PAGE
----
This study investigated the effect of cognitive fatigue on physical performance in a paced running task. Experienced runners (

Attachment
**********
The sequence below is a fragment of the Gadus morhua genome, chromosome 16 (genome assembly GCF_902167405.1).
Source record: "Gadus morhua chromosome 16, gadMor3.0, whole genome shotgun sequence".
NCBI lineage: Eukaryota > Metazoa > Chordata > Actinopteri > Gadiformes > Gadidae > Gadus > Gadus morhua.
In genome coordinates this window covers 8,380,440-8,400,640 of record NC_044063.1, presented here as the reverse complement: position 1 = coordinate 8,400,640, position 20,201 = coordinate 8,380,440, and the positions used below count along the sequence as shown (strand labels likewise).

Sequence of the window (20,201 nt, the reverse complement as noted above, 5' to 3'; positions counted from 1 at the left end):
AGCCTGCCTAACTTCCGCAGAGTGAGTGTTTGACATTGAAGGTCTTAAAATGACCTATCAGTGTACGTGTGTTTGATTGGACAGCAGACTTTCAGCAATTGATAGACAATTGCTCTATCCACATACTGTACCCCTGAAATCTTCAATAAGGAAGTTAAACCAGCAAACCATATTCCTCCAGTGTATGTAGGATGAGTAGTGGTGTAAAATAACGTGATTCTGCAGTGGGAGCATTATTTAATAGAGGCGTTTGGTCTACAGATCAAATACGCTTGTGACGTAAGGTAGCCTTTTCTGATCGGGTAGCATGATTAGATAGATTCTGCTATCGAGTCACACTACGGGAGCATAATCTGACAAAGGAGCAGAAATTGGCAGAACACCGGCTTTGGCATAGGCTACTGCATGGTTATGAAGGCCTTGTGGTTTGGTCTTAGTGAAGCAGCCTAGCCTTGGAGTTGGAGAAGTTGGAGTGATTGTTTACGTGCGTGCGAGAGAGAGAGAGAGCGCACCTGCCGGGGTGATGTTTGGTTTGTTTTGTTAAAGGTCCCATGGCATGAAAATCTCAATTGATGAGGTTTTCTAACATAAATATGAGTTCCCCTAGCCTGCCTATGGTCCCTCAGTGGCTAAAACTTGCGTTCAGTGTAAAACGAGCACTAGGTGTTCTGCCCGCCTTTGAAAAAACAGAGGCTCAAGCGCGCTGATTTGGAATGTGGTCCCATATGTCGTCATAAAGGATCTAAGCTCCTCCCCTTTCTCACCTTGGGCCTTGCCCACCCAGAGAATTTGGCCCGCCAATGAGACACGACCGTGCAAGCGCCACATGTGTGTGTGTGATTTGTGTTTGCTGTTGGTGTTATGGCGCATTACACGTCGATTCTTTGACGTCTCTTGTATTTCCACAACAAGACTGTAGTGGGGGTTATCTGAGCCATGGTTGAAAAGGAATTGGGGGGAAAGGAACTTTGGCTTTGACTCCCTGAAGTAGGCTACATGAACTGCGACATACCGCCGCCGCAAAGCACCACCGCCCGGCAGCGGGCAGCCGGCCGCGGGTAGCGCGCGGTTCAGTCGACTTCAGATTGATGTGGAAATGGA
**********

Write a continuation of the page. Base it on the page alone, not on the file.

n= 20) performed two 3,000-m runs on an indoor track, once after cognitive fatigue, and once under nonfatigued conditions. Completion times were significantly slower in the cognitive fatigue condition ( M= 12:11,88 min, SD= 0:54,26), compared with the control condition ( M= 11:58,56 min, SD= 0:48,39), F(1, 19) = 8.58, p= .009, eta2p = .31. There were no differences in heart rate, t(17) = 0.13, p> .05, blood lactate levels, t(19) = 1.19, p> .05, or ratings of perceived exertion F(1, 19) = .001, p3 .05. While previous research has examined the impact of cognitive tasks on physical tasks, this is the first study to examine a self-paced physical task, showing that cognitive activity indeed contributes significantly to overall performance. Specifically, cognitive fatigue increased the perception of exertion, leading to lesser performance on the running task.